Around the World in 80 Days Review - Screenshot 1 of 2

When pondering the subject of exploration, match-three puzzle titles might not be the first thing that springs to mind. Jules Verne's classic story of an 80 day adventure around the world is a difficult concept to adapt through gem-switching and colour combinations, but Joindots GmbH has gone and done exactly that. Around the World in 80 Days on DSiWare and the 3DS eShop is here, so is this a journey worth taking?

Phileas Fogg, London gent and wealthy eccentric, has made a £20,000 bet with members of his private club that he can circumnavigate the world in 80 days or less. Desperate to prove the naysayers wrong, he grabs his French assistant Passepartout (get it?) and sets off by any means available on the journey of a lifetime. The story is told with a fair amount of detail, as the game frequently breaks into dialogue scenes and exposition in between traditional puzzle stages. It's definitely not the most loyal or capable adaptation of the original story, but manages to rise above simply using 80 Days as a framing device and embraces the setting wholeheartedly.

You'll start in London, where Fogg begins making preparations and the game sets out some of the basics of play. It's standard match-three fare, with the goal of each level being to drop key artefact parts to the bottom of the puzzle. Every level represents a day of the journey, and the artifacts in question are all important plot-related items required to continue, such as Fogg's journal or a missing part of a ship. You're gradually introduced to a few more mechanics as the days go by, including the usual locked pieces as well as some more interesting powerups. Using a tesla hammer to clear away pieces is a fun novelty, though the implementation is a little awkward, given that you need to blow into the mic to fully activate it.

Around the World in 80 Days Review - Screenshot 2 of 2

Chapters are separated by region, and moving on to a new area requires the player to complete a 'stamp' level, which involve matching shapes on every possible panel to clear the background. The difficulty curve steadily increases as you travel to Paris, Egypt, and beyond, so once you're out of England the puzzles can get fairly nasty. Every level is timed, and if the player fails to complete one before it runs out (or chooses to quit in the middle of a level...), they'll lose a life. Lose all of them and you're sent back to the beginning of the chapter, so it's a good thing that extras can be earned by releasing hearts in-game, as you would with the artefact pieces. Similarly, money bags will net you additional points, and the sandglass temporarily freezes that pesky time limit. Things eventually get frustratingly difficult — even more so than other match three titles — but perseverance will get you through most challenges.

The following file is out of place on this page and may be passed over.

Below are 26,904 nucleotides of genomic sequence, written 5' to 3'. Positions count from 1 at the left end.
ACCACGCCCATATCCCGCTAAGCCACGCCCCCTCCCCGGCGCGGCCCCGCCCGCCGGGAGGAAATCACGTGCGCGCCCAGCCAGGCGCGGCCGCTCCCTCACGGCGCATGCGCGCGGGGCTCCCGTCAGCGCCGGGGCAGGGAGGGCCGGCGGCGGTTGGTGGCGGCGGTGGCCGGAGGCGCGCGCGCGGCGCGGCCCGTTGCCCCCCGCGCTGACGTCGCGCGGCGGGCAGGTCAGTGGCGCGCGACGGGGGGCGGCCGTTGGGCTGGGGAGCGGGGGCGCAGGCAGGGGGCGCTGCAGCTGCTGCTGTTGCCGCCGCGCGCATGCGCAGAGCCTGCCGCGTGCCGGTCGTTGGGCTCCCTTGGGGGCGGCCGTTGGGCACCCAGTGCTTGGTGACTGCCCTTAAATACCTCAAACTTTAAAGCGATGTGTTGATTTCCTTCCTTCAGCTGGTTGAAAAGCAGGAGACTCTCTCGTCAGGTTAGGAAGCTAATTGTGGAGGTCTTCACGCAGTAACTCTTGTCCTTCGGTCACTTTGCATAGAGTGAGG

Technically speaking, 80 Days performs very well, with pieces responding to your every slide with smooth animations. You'll be holding the 3DS or DSi as you would a book, á la Brain Training or Hotel Dusk, and there's even the ability to switch behind a left or right-handed mode in the options menu. A handy statistics screen is provided at the end of each level to show your performance, but it's unfortunate that the multiplayer modes are essentially useless with this release. There's no longer any way to connect, so we're left to stare at some fun-looking diversions that are sadly inaccessible.

The overall package is quite impressive, with bright colours forming the backbone of a charming aesthetic. The music changes appropriately to suit each region, as the upper-class harpsichord of London city gives way to the jaunty accordion of Paris for example. It's surprisingly enjoyable, though a little voice acting would have really helped to add even further to the game's audio. The only real quirks come in the form of a typo or two, found within the pages of Fogg's journal that he updates after each level.


As far as concepts for match-three titles go, Phileas Fogg's grand voyage is something of an unexpected success. The gameplay is still hugely predictable, and won't win over anyone who isn't already matching colours in their sleep, but the source material provides an interesting backdrop to some enjoyable puzzling nonetheless. With over 80 levels to complete and an even tougher challenge unlocked upon completion of the story, this is actually one pretty memorable expedition.